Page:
A: On Spirit, it may be at the end of its life. The last time we used it to grind into a rock, it chattered quite strongly. We've done some tests of a fairly worn down rock abrasion tool, and gotten that same kind of chatter. If it is at the end of its grinding teeth, it could hurt the arm if we continue to use it. But we can still use it to clear dust, spinning the brush around to remove dust. Spirit's RAT has done 15 grindings so far, and about 50 brushes.

Opportunity's rock abrasion tool has done 22 grindings. We ground a lot of the volcanic hard rock with Spirit, and wore the teeth down a lot faster than the sulfate rock, which is softer, that Opportunity encountered. So it has a lot more life to it.

Q: What's the next Mars mission to help answer some of these questions?

A: The mission after ours is a landed mission, the Phoenix Lander, but it's not a rover. It's just going to have a robotic arm that digs, it'll have some ovens that can analyze soil and ice, a wet chemistry lab, a meteorology mast, and it'll have cameras.

The next rover mission is called the Mars Science Laboratory. It might launch in 2009 or 2011, and its design is a much larger rover that can carry more instruments. It basically has a "stomach" in it, with a couple of instruments that are like analytical chemistry labs. One does X-ray diffraction, which identifies minerals and X-ray fluorescence, which can tell you the elemental abundances in the sample. Another can measure organic compounds and isotopes. If you can look at certain isotopes of carbon, hydrogen, oxygen, nitrogen, that can help you see if there's fossil evidence of life in the rocks.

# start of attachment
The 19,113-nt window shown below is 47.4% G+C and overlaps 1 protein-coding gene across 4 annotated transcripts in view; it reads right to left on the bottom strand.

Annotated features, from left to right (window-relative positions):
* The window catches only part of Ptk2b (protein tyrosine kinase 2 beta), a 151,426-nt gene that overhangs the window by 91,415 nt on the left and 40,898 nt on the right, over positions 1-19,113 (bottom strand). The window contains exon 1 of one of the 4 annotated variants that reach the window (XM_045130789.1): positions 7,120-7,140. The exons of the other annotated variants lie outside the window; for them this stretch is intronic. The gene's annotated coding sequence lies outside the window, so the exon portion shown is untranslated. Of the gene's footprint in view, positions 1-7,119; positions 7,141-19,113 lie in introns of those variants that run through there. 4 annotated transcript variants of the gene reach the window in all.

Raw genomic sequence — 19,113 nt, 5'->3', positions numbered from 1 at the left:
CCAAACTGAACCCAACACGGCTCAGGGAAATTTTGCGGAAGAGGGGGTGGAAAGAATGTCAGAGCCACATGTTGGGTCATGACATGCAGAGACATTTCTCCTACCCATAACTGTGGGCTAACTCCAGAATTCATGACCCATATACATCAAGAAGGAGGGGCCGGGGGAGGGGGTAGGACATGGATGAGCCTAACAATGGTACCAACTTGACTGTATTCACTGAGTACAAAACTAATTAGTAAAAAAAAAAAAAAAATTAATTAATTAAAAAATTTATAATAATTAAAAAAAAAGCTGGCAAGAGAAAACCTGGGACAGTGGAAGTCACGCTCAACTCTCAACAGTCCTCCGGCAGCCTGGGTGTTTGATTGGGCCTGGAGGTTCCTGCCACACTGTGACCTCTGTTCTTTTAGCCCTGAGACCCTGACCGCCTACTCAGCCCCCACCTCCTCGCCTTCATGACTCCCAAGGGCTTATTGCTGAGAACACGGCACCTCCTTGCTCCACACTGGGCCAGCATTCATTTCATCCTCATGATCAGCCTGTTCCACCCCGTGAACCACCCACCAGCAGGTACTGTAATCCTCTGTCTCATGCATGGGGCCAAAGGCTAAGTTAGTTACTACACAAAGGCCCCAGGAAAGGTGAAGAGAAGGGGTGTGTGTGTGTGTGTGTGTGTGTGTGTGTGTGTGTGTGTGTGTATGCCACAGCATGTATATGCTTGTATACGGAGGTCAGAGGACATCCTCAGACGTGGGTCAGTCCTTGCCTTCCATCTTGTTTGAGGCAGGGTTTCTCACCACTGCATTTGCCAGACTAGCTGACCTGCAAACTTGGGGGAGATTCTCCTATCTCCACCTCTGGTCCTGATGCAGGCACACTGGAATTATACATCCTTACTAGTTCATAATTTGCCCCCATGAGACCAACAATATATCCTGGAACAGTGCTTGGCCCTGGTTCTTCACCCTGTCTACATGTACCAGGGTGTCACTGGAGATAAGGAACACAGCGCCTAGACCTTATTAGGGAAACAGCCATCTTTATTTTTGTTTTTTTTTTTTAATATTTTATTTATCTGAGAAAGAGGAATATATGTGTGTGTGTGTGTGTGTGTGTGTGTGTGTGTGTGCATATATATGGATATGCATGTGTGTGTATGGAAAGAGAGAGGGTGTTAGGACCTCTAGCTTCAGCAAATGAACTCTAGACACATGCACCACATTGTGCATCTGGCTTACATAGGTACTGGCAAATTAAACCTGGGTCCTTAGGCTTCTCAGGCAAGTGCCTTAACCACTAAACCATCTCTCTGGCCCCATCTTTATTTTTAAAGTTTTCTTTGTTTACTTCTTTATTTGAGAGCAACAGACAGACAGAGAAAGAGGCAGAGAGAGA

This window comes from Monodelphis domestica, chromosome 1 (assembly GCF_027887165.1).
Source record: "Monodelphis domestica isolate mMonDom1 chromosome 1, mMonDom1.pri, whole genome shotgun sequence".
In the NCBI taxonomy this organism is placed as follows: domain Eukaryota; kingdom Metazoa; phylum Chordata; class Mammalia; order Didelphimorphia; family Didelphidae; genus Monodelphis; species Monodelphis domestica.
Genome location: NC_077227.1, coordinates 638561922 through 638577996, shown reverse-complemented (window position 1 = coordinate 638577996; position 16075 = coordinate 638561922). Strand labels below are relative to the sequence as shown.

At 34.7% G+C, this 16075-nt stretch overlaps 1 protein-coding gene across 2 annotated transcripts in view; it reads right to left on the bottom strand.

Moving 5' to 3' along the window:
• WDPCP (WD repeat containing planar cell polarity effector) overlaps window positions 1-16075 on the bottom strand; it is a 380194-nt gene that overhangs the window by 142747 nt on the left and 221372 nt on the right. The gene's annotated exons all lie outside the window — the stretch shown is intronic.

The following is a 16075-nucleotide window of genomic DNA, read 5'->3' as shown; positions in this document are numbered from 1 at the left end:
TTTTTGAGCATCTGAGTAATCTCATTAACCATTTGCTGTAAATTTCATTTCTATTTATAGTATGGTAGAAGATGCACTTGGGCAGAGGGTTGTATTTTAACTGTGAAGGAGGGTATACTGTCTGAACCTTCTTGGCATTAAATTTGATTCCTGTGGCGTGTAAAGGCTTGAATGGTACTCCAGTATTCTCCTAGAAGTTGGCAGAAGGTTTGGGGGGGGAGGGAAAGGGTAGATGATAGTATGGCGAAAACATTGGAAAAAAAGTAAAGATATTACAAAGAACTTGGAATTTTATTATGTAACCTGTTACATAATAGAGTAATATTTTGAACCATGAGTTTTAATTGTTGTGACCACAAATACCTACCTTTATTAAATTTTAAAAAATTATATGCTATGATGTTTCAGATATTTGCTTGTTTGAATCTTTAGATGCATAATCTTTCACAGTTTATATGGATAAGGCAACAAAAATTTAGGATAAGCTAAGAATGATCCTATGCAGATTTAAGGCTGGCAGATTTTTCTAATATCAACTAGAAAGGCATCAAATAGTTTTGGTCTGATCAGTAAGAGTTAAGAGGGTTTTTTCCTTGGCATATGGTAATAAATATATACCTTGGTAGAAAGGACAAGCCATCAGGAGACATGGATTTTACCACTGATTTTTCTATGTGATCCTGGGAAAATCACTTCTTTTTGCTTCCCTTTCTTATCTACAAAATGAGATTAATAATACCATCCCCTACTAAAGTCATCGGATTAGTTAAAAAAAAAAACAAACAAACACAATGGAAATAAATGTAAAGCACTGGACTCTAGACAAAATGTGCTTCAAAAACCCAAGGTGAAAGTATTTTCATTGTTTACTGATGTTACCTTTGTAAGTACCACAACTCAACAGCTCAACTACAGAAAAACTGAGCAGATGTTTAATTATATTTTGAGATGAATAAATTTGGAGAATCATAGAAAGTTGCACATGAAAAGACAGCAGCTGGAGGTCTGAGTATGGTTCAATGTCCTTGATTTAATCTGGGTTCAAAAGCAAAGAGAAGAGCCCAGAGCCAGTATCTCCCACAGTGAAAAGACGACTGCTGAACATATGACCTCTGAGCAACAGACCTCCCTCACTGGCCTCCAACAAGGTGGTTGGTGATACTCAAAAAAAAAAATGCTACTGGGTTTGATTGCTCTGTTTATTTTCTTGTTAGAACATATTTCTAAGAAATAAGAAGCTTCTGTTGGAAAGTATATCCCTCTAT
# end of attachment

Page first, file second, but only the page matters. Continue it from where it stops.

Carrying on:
These two instruments inside the "stomach" of the rover accept rock samples that are cored through by a drill, and then ground up by a rock crusher. It also has a robotic arm to look up close and measure the chemistry. It also has a laser induced breakdown instrument that can tell us roughly what the composition of a rock is from far away, and it has color cameras on the mast. It also has a robotic arm with instruments. It will be built to last longer, and hopefully like Spirit and Opportunity, it will go beyond its expected lifetime.

Q: There's a lot of variety in the terrain. What inferences can you make about that?

A: With Spirit, we consistently see water having affected the rocks, but in different ways. If these layered rocks that we keep finding are volcanic, then it may be a sign that there were different magma compositions. We have that kind of situation in the Earth, where magma chambers at depth under the surface of the Earth change composition, or there could be different sources of magma, and that could result in different compositions. For the water that seems to have soaked the rocks and altered them, the chemistry of those waters could have varied. If the rocks are instead sedimentary, laid down by water, brought in by rivers and flowed into the crater, each layer could represent a different episode of a different river bringing different source material to the site. So we're not sure what the variety means with Spirit. We're still pondering it.

With Opportunity, there is variety in the texture, but it's been essentially the same kind of rock. It's layered rock very rich in sulfate, sedimentary, deposited either by wind or water, but it's very similar looking rock, with the exception of an iron meteorite that we encountered.

Q: Have you seen anything like desert varnish?